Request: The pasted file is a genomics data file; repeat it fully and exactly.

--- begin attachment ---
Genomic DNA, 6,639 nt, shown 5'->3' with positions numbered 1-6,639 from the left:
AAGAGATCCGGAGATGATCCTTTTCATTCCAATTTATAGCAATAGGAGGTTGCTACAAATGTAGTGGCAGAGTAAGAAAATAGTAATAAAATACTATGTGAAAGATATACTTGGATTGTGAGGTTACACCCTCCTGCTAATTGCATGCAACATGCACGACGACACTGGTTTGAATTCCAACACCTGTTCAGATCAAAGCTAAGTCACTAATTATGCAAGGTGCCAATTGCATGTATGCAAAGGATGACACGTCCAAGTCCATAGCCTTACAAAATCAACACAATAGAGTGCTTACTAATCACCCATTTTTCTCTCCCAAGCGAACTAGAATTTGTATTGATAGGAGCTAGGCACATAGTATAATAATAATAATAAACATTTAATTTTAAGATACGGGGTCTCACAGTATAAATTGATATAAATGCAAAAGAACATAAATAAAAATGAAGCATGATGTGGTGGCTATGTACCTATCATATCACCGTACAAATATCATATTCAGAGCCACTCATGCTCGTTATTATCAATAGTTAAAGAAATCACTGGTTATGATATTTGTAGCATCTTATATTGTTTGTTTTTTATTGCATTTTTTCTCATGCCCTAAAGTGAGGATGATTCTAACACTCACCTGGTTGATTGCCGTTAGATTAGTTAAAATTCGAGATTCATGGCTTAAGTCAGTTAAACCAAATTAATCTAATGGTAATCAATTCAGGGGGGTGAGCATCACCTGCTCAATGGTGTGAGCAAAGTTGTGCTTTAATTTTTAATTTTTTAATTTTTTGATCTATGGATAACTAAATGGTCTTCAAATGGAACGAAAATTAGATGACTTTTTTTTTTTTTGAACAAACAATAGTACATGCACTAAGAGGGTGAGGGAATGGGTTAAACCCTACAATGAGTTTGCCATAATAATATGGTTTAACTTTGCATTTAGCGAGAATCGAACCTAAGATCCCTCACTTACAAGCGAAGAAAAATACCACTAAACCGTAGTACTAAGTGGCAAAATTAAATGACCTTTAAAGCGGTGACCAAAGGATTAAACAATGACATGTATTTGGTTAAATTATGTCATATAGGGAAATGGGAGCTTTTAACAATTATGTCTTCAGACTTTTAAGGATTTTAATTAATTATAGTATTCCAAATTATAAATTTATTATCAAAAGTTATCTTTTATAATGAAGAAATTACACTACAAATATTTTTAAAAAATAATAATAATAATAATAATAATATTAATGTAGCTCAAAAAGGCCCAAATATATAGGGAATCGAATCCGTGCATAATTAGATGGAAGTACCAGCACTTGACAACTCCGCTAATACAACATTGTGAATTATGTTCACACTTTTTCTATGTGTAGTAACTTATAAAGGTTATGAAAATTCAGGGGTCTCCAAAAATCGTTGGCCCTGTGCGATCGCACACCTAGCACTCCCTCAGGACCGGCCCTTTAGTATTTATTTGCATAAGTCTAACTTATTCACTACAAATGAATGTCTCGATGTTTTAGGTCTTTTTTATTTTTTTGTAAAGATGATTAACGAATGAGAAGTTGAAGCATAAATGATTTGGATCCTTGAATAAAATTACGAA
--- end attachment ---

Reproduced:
Genomic DNA, 6,639 nt, shown 5'->3' with positions numbered 1-6,639 from the left:
AAGAGATCCGGAGATGATCCTTTTCATTCCAATTTATAGCAATAGGAGGTTGCTACAAATGTAGTGGCAGAGTAAGAAAATAGTAATAAAATACTATGTGAAAGATATACTTGGATTGTGAGGTTACACCCTCCTGCTAATTGCATGCAACATGCACGACGACACTGGTTTGAATTCCAACACCTGTTCAGATCAAAGCTAAGTCACTAATTATGCAAGGTGCCAATTGCATGTATGCAAAGGATGACACGTCCAAGTCCATAGCCTTACAAAATCAACACAATAGAGTGCTTACTAATCACCCATTTTTCTCTCCCAAGCGAACTAGAATTTGTATTGATAGGAGCTAGGCACATAGTATAATAATAATAATAAACATTTAATTTTAAGATACGGGGTCTCACAGTATAAATTGATATAAATGCAAAAGAACATAAATAAAAATGAAGCATGATGTGGTGGCTATGTACCTATCATATCACCGTACAAATATCATATTCAGAGCCACTCATGCTCGTTATTATCAATAGTTAAAGAAATCACTGGTTATGATATTTGTAGCATCTTATATTGTTTGTTTTTTATTGCATTTTTTCTCATGCCCTAAAGTGAGGATGATTCTAACACTCACCTGGTTGATTGCCGTTAGATTAGTTAAAATTCGAGATTCATGGCTTAAGTCAGTTAAACCAAATTAATCTAATGGTAATCAATTCAGGGGGGTGAGCATCACCTGCTCAATGGTGTGAGCAAAGTTGTGCTTTAATTTTTAATTTTTTAATTTTTTGATCTATGGATAACTAAATGGTCTTCAAATGGAACGAAAATTAGATGACTTTTTTTTTTTTTGAACAAACAATAGTACATGCACTAAGAGGGTGAGGGAATGGGTTAAACCCTACAATGAGTTTGCCATAATAATATGGTTTAACTTTGCATTTAGCGAGAATCGAACCTAAGATCCCTCACTTACAAGCGAAGAAAAATACCACTAAACCGTAGTACTAAGTGGCAAAATTAAATGACCTTTAAAGCGGTGACCAAAGGATTAAACAATGACATGTATTTGGTTAAATTATGTCATATAGGGAAATGGGAGCTTTTAACAATTATGTCTTCAGACTTTTAAGGATTTTAATTAATTATAGTATTCCAAATTATAAATTTATTATCAAAAGTTATCTTTTATAATGAAGAAATTACACTACAAATATTTTTAAAAAATAATAATAATAATAATAATAATATTAATGTAGCTCAAAAAGGCCCAAATATATAGGGAATCGAATCCGTGCATAATTAGATGGAAGTACCAGCACTTGACAACTCCGCTAATACAACATTGTGAATTATGTTCACACTTTTTCTATGTGTAGTAACTTATAAAGGTTATGAAAATTCAGGGGTCTCCAAAAATCGTTGGCCCTGTGCGATCGCACACCTAGCACTCCCTCAGGACCGGCCCTTTAGTATTTATTTGCATAAGTCTAACTTATTCACTACAAATGAATGTCTCGATGTTTTAGGTCTTTTTTATTTTTTTGTAAAGATGATTAACGAATGAGAAGTTGAAGCATAAATGATTTGGATCCTTGAATAAAATTACGAA